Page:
Succulent Tutorial - Strawberry Pot
Today I thought I'd do something a little different. I used to post jewelry making tutorials every so often, and over the years, they have proven to be very popular. As the techniques that I employ in my jewelry making evolved and advanced, the type of work I was doing seemed to lend itself less well to tutorials, and to be honest I haven't had much free time for the last several years, so I haven't posted any in a long time. But lately I have a new obsession - working with succulents! Just a hobby, but a fun way to unwind and enjoy the beautiful summer weather we've had this year. I thought I might try to post a succulent tutorial now and then - please let me know if this is something you're interested in seeing more of, or if you'd rather I stick to my day job. :-)
I'm going to share a simple project with serious 'wow' power that any beginner can complete, given some simple materials and 30 minutes of free time - a succulent-stuffed strawberry pot.
You will need:
- Strawberry pot
- Potting soil
- Trowel or small shovel
- Bucket or other container for mixing soil and perlite
- Coffee filter or piece of hardware mesh (optional)
You will need a pot (I used this one, but any strawberry pot will do - for size reference, mine is about a foot tall) and some plants, of course. (My plants came from a few different Etsy shops - SteveSuperGardens, ShopSucculents, and SucculentOasis.)
You will also need some good quality potting soil and perlite (or pumice, if you can find it, in place of the perlite). In a bucket, make a 50/50 mix of the soil and perlite.
I keep a supply pre-mixed under my potting table for easy access. If you prefer, you can use cactus soil instead of this mix.
I like to put a paper coffee filter on the bottom of the pot to keep the soil from leaking out of the drain hole. You could also use a piece of hardware mesh, or a rock, in a pinch - or live life on the edge and leave the hole unprotected (gasp!)...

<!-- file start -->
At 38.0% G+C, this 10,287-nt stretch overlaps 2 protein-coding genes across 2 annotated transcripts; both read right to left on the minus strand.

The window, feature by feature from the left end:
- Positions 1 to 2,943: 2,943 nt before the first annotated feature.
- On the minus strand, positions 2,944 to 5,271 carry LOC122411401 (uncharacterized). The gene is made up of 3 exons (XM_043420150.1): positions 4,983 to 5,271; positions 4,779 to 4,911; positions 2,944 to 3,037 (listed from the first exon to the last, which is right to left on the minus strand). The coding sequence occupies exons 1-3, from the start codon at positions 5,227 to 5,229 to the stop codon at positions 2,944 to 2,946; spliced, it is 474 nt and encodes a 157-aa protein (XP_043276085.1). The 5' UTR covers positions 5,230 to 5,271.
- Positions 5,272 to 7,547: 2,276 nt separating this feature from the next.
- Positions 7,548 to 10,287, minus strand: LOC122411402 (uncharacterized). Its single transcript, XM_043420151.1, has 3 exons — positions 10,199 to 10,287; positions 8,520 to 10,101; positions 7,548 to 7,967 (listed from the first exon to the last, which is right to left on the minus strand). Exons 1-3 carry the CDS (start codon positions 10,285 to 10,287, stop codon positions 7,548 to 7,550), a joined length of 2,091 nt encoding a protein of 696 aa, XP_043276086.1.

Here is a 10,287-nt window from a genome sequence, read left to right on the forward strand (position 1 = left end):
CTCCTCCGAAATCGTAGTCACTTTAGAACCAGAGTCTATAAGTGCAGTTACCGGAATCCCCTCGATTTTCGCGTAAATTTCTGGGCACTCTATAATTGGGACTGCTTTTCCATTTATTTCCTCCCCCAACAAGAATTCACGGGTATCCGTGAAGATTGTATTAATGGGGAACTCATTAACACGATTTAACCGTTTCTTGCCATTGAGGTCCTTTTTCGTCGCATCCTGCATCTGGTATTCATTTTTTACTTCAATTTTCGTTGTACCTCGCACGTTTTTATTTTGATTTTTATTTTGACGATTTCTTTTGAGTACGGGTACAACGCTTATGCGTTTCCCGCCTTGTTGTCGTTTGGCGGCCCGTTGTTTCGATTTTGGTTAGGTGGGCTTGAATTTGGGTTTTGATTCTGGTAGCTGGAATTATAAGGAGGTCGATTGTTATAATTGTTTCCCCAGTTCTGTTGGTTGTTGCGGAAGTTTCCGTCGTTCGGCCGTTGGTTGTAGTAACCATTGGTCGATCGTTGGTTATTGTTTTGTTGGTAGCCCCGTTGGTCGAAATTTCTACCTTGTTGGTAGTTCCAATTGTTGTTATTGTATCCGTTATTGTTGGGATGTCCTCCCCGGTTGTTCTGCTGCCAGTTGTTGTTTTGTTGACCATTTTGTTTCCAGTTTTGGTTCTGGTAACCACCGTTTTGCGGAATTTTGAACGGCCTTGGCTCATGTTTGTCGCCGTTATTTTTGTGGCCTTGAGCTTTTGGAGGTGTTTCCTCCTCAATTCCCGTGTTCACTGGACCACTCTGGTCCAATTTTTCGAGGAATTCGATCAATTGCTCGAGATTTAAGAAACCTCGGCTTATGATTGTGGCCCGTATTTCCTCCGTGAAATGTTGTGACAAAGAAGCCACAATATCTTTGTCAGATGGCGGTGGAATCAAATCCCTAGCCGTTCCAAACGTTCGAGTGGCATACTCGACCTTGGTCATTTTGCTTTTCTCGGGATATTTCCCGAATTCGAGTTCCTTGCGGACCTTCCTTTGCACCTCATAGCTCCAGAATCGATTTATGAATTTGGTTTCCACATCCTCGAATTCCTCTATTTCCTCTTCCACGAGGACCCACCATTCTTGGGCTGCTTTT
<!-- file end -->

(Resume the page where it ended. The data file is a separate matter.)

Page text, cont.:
Next, you're going to fill the pot with your soil mixture to the bottom edge of the lowest planting holes in the pot. Gently water the soil in and add more if it settles.
Now the fun begins! Start setting those little plants in the holes. You can do just one plant per hole, or two if you like a really lush look.
This little guy wanted to tip out of the hole, so I weighed his roots down with a rock to keep him in place.
After you've finished the lowest layer, add more soil until it reaches the bottom of the next-lowest opening, add plants, and continue until you are near the top.
If you happen to inadvertently knock any leaves off while handling your plants, don't get rid of them! You can often use those leaves to grow new plants - for free! (Maybe I'll do a tutorial on that once I have a little more experience on the subject - in the meantime, succulent propagation tutorials abound on Pinterest, if you're interested.) Or if you don't want them yourself, mail them to me! :-)
Once you've filled in the top with plants, all that's left to do is water everything in and clean up your mess.
Try to position your lovely new creation where it can be admired from all sides, and rotate it periodically to give all the plants even exposure to the sun.
If you found this tutorial useful, please leave a comment, or share on Facebook, Pinterest, or wherever you hang out! And if you're a jewelry lover, please take a look at my work. Thanks!
This month's featured charity:
5% of March's gross sales will be donated to Cooperation Humboldt.
Since May 2007, I've raised $111,465 for charity. Thank you for supporting my work!